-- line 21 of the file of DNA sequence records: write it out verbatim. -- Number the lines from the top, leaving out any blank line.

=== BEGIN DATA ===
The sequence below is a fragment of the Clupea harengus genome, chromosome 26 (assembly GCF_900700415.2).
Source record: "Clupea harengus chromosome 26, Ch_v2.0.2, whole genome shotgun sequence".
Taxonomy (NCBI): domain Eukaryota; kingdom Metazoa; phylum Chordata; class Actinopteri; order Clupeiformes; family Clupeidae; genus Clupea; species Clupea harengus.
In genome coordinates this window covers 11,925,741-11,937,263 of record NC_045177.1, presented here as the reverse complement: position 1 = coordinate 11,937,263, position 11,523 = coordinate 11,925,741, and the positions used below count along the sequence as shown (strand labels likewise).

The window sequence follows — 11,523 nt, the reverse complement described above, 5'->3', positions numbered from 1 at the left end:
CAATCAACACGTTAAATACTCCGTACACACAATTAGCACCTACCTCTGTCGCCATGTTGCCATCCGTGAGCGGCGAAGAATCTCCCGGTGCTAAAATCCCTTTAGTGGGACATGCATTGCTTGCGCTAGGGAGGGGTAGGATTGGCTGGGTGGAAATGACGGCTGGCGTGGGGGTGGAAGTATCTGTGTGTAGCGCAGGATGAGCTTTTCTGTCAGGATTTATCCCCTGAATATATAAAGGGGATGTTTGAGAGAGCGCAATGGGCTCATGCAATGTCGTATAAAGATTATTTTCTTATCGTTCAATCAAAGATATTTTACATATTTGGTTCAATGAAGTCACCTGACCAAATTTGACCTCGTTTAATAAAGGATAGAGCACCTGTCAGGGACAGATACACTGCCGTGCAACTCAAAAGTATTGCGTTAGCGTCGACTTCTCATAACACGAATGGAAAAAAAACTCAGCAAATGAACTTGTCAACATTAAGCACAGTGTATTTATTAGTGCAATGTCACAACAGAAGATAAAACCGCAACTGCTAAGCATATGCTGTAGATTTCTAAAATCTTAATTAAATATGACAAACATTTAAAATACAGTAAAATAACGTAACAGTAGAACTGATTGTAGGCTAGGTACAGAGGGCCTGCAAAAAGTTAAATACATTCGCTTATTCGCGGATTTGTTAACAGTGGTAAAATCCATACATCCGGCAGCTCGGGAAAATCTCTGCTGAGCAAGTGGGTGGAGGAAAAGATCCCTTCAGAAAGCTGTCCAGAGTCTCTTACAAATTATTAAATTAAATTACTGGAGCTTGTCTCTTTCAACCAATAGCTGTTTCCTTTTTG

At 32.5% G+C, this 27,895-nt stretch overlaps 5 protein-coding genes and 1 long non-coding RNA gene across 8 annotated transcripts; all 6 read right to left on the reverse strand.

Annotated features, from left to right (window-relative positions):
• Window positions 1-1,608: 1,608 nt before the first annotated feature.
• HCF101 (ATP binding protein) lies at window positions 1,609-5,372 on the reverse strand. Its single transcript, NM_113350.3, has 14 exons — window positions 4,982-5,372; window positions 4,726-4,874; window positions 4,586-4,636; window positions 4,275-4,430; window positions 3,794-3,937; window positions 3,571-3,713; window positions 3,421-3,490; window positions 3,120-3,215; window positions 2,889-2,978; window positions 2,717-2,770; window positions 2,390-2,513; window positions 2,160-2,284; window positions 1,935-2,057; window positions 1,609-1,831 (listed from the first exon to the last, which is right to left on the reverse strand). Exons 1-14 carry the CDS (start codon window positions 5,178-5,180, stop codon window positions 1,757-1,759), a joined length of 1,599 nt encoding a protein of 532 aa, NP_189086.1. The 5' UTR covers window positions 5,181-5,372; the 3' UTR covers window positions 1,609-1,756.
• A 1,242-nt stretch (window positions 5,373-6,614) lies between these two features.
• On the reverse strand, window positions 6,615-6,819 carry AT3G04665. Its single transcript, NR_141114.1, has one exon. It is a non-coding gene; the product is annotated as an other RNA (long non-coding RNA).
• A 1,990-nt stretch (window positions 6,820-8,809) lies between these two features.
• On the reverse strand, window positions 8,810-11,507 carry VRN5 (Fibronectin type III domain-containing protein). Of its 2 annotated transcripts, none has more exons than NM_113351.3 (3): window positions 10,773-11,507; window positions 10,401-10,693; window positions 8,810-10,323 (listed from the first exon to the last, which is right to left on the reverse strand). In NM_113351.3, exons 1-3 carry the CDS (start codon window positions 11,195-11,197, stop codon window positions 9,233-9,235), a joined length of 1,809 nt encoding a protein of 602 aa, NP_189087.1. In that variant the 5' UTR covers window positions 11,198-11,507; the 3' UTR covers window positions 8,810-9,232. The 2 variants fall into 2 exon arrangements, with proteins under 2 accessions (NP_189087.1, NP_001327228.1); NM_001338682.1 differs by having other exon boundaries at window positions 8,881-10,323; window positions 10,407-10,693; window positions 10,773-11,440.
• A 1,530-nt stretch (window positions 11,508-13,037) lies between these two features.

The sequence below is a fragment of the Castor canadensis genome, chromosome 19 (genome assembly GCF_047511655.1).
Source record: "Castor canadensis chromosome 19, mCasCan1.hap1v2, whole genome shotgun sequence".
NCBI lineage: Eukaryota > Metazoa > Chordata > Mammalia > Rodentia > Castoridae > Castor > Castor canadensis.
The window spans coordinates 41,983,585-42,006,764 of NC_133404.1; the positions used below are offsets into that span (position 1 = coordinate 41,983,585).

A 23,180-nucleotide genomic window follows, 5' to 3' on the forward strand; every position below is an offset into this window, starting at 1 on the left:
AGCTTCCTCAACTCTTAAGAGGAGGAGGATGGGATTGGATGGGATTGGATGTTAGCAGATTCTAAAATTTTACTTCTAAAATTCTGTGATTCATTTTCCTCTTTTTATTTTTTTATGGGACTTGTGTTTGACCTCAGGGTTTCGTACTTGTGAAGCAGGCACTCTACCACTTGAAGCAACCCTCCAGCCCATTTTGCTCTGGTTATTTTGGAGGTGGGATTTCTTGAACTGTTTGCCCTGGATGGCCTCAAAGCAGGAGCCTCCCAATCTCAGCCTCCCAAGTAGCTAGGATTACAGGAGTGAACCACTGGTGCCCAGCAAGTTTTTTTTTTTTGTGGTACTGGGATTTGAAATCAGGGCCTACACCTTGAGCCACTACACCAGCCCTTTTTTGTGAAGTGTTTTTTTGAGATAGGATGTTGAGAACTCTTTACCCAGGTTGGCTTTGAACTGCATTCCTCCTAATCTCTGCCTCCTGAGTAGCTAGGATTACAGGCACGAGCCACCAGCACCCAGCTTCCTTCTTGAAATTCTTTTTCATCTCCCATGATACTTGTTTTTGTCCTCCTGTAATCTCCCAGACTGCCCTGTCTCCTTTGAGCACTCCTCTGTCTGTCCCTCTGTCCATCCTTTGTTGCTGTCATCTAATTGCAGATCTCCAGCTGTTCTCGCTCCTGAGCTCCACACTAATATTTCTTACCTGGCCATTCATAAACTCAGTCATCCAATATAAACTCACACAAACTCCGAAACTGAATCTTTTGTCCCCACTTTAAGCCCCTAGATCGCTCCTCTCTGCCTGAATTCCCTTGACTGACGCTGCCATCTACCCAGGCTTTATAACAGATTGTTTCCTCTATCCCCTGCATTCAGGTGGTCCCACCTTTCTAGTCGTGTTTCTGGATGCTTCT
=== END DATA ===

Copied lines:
AGCTTCCTCAACTCTTAAGAGGAGGAGGATGGGATTGGATGGGATTGGATGTTAGCAGATTCTAAAATTTTACTTCTAAAATTCTGTGATTCATTTTCCTCTTTTTATTTTTTTATGGGACTTGTGTTTGACCTCAGGGTTTCGTACTTGTGAAGCAGGCACTCTACCACTTGAAGCAACCCTCCAGCCCATTTTGCTCTGGTTATTTTGGAGGTGGGATTTCTTGAACTGTTTGCCCTGGATGGCCTCAAAGCAGGAGCCTCCCAATCTCAGCCTCCCAAGTAGCTAGGATTACAGGAGTGAACCACTGGTGCCCAGCAAGTTTTTTTTTTTTGTGGTACTGGGATTTGAAATCAGGGCCTACACCTTGAGCCACTACACCAGCCCTTTTTTGTGAAGTGTTTTTTTGAGATAGGATGTTGAGAACTCTTTACCCAGGTTGGCTTTGAACTGCATTCCTCCTAATCTCTGCCTCCTGAGTAGCTAGGATTACAGGCACGAGCCACCAGCACCCAGCTTCCTTCTTGAAATTCTTTTTCATCTCCCATGATACTTGTTTTTGTCCTCCTGTAATCTCCCAGACTGCCCTGTCTCCTTTGAGCACTCCTCTGTCTGTCCCTCTGTCCATCCTTTGTTGCTGTCATCTAATTGCAGATCTCCAGCTGTTCTCGCTCCTGAGCTCCACACTAATATTTCTTACCTGGCCATTCATAAACTCAGTCATCCAATATAAACTCACACAAACTCCGAAACTGAATCTTTTGTCCCCACTTTAAGCCCCTAGATCGCTCCTCTCTGCCTGAATTCCCTTGACTGACGCTGCCATCTACCCAGGCTTTATAACAGATTGTTTCCTCTATCCCCTGCATTCAGGTGGTCCCACCTTTCTAGTCGTGTTTCTGGATGCTTCT